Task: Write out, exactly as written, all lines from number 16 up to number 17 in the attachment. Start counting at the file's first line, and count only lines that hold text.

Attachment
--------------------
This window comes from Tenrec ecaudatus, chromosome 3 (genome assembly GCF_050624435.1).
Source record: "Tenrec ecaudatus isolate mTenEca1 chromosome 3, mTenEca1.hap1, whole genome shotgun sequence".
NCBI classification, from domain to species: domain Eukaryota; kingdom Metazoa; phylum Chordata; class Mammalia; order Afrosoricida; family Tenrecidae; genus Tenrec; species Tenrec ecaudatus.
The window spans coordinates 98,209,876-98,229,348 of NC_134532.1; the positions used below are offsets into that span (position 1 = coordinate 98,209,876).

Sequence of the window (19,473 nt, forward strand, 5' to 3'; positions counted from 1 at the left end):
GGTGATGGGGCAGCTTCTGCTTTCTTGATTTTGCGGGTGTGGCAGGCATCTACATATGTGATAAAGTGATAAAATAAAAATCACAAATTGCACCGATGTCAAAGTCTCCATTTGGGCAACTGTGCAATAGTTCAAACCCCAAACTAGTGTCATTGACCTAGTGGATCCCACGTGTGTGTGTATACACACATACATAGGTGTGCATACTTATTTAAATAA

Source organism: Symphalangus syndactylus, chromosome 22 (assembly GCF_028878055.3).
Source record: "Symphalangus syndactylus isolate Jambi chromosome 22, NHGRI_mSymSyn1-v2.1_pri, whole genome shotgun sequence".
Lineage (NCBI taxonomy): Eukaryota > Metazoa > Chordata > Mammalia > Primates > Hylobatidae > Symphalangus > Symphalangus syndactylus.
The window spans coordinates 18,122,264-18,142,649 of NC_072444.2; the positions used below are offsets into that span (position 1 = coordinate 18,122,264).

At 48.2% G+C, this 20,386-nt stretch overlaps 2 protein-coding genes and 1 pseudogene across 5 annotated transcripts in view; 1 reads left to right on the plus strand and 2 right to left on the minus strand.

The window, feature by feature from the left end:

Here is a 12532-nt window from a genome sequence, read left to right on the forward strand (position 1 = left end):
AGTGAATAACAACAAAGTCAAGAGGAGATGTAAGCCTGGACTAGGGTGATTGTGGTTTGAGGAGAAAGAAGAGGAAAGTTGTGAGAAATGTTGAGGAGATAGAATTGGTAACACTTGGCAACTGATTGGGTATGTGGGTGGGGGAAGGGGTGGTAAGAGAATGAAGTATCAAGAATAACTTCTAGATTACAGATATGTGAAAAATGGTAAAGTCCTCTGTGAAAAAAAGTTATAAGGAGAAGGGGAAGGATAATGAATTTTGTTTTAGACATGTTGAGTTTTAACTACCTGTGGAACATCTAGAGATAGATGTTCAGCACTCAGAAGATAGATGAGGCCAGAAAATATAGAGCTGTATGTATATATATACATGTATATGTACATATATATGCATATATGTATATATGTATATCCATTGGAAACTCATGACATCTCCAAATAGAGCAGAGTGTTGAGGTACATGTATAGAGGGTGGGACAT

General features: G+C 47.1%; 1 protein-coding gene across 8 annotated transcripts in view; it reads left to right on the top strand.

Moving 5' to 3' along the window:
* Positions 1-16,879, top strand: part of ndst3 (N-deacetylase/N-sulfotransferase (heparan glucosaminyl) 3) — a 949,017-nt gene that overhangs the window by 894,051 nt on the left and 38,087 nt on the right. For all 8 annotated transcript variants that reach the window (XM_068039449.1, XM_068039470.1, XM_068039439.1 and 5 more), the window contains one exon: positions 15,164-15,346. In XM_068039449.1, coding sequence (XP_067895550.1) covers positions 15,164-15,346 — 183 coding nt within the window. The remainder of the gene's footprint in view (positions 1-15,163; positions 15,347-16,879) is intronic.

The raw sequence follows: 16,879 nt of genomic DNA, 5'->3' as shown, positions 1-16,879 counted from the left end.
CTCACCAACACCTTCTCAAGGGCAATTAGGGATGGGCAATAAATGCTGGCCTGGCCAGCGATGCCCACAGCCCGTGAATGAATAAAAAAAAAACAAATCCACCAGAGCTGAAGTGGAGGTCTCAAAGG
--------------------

Moving 5' to 3' along the window:
* Positions 1-16,879, top strand: part of ndst3 (N-deacetylase/N-sulfotransferase (heparan glucosaminyl) 3) — a 949,017-nt gene that overhangs the window by 894,051 nt on the left and 38,087 nt on the right. For all 8 annotated transcript variants that reach the window (XM_068039449.1, XM_068039470.1, XM_068039439.1 and 5 more), the window contains one exon: positions 15,164-15,346. In XM_068039449.1, coding sequence (XP_067895550.1) covers positions 15,164-15,346 — 183 coding nt within the window. The remainder of the gene's footprint in view (positions 1-15,163; positions 15,347-16,879) is intronic.